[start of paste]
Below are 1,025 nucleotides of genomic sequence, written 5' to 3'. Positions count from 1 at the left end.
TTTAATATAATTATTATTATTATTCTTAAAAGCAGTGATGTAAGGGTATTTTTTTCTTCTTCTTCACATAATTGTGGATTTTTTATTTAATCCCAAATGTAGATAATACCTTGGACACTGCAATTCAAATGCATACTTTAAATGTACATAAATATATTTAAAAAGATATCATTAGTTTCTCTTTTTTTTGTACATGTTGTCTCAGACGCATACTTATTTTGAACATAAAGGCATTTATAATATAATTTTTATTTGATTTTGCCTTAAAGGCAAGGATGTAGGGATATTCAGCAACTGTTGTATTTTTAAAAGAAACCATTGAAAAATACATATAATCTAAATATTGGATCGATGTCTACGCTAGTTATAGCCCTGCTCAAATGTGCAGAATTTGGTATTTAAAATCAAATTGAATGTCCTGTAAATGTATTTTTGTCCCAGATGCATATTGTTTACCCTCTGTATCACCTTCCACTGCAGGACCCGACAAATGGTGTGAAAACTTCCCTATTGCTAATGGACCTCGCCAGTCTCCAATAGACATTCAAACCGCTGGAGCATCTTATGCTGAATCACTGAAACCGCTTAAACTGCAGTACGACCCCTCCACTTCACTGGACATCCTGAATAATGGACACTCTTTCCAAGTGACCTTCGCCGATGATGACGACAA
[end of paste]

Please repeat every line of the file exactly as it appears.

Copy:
Below are 1,025 nucleotides of genomic sequence, written 5' to 3'. Positions count from 1 at the left end.
TTTAATATAATTATTATTATTATTCTTAAAAGCAGTGATGTAAGGGTATTTTTTTCTTCTTCTTCACATAATTGTGGATTTTTTATTTAATCCCAAATGTAGATAATACCTTGGACACTGCAATTCAAATGCATACTTTAAATGTACATAAATATATTTAAAAAGATATCATTAGTTTCTCTTTTTTTTGTACATGTTGTCTCAGACGCATACTTATTTTGAACATAAAGGCATTTATAATATAATTTTTATTTGATTTTGCCTTAAAGGCAAGGATGTAGGGATATTCAGCAACTGTTGTATTTTTAAAAGAAACCATTGAAAAATACATATAATCTAAATATTGGATCGATGTCTACGCTAGTTATAGCCCTGCTCAAATGTGCAGAATTTGGTATTTAAAATCAAATTGAATGTCCTGTAAATGTATTTTTGTCCCAGATGCATATTGTTTACCCTCTGTATCACCTTCCACTGCAGGACCCGACAAATGGTGTGAAAACTTCCCTATTGCTAATGGACCTCGCCAGTCTCCAATAGACATTCAAACCGCTGGAGCATCTTATGCTGAATCACTGAAACCGCTTAAACTGCAGTACGACCCCTCCACTTCACTGGACATCCTGAATAATGGACACTCTTTCCAAGTGACCTTCGCCGATGATGACGACAA